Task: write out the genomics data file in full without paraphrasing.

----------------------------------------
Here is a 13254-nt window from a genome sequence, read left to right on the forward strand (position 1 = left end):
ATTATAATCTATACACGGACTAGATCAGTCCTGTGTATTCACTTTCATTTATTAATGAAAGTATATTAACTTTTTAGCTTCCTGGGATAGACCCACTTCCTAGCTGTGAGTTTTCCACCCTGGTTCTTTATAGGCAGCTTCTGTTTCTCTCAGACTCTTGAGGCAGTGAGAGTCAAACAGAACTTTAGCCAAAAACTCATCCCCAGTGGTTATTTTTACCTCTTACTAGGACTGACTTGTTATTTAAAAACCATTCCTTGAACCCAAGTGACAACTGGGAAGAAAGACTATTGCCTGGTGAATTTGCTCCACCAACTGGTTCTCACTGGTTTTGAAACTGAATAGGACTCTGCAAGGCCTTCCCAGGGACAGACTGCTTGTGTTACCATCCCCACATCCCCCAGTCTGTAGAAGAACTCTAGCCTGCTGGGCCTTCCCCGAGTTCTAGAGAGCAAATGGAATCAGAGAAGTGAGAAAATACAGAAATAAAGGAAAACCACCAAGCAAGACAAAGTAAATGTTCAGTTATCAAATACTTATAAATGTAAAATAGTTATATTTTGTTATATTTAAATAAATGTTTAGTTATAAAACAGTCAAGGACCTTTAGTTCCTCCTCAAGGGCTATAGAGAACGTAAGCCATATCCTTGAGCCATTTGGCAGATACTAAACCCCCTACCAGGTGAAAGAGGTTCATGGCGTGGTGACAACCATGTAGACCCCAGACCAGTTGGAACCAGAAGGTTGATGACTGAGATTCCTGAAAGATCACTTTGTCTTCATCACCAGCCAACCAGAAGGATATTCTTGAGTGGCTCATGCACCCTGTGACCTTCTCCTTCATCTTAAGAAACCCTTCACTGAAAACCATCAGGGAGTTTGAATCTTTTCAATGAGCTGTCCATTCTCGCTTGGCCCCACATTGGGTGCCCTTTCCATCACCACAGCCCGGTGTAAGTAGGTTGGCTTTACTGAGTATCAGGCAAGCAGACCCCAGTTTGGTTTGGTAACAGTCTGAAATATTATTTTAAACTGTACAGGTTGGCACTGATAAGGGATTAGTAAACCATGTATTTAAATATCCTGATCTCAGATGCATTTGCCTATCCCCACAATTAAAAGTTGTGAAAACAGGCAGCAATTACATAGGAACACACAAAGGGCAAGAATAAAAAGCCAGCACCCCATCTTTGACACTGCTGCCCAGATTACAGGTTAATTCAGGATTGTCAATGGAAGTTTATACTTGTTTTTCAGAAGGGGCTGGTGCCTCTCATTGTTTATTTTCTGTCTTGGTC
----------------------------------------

Here is a 13254-nt window from a genome sequence, read left to right on the forward strand (position 1 = left end):
ATTATAATCTATACACGGACTAGATCAGTCCTGTGTATTCACTTTCATTTATTAATGAAAGTATATTAACTTTTTAGCTTCCTGGGATAGACCCACTTCCTAGCTGTGAGTTTTCCACCCTGGTTCTTTATAGGCAGCTTCTGTTTCTCTCAGACTCTTGAGGCAGTGAGAGTCAAACAGAACTTTAGCCAAAAACTCATCCCCAGTGGTTATTTTTACCTCTTACTAGGACTGACTTGTTATTTAAAAACCATTCCTTGAACCCAAGTGACAACTGGGAAGAAAGACTATTGCCTGGTGAATTTGCTCCACCAACTGGTTCTCACTGGTTTTGAAACTGAATAGGACTCTGCAAGGCCTTCCCAGGGACAGACTGCTTGTGTTACCATCCCCACATCCCCCAGTCTGTAGAAGAACTCTAGCCTGCTGGGCCTTCCCCGAGTTCTAGAGAGCAAATGGAATCAGAGAAGTGAGAAAATACAGAAATAAAGGAAAACCACCAAGCAAGACAAAGTAAATGTTCAGTTATCAAATACTTATAAATGTAAAATAGTTATATTTTGTTATATTTAAATAAATGTTTAGTTATAAAACAGTCAAGGACCTTTAGTTCCTCCTCAAGGGCTATAGAGAACGTAAGCCATATCCTTGAGCCATTTGGCAGATACTAAACCCCCTACCAGGTGAAAGAGGTTCATGGCGTGGTGACAACCATGTAGACCCCAGACCAGTTGGAACCAGAAGGTTGATGACTGAGATTCCTGAAAGATCACTTTGTCTTCATCACCAGCCAACCAGAAGGATATTCTTGAGTGGCTCATGCACCCTGTGACCTTCTCCTTCATCTTAAGAAACCCTTCACTGAAAACCATCAGGGAGTTTGAATCTTTTCAATGAGCTGTCCATTCTCGCTTGGCCCCACATTGGGTGCCCTTTCCATCACCACAGCCCGGTGTAAGTAGGTTGGCTTTACTGAGTATCAGGCAAGCAGACCCCAGTTTGGTTTGGTAACAGTCTGAAATATTATTTTAAACTGTACAGGTTGGCACTGATAAGGGATTAGTAAACCATGTATTTAAATATCCTGATCTCAGATGCATTTGCCTATCCCCACAATTAAAAGTTGTGAAAACAGGCAGCAATTACATAGGAACACACAAAGGGCAAGAATAAAAAGCCAGCACCCCATCTTTGACACTGCTGCCCAGATTACAGGTTAATTCAGGATTGTCAATGGAAGTTTATACTTGTTTTTCAGAAGGGGCTGGTGCCTCTCATTGTTTATTTTCTGTCTTGGTC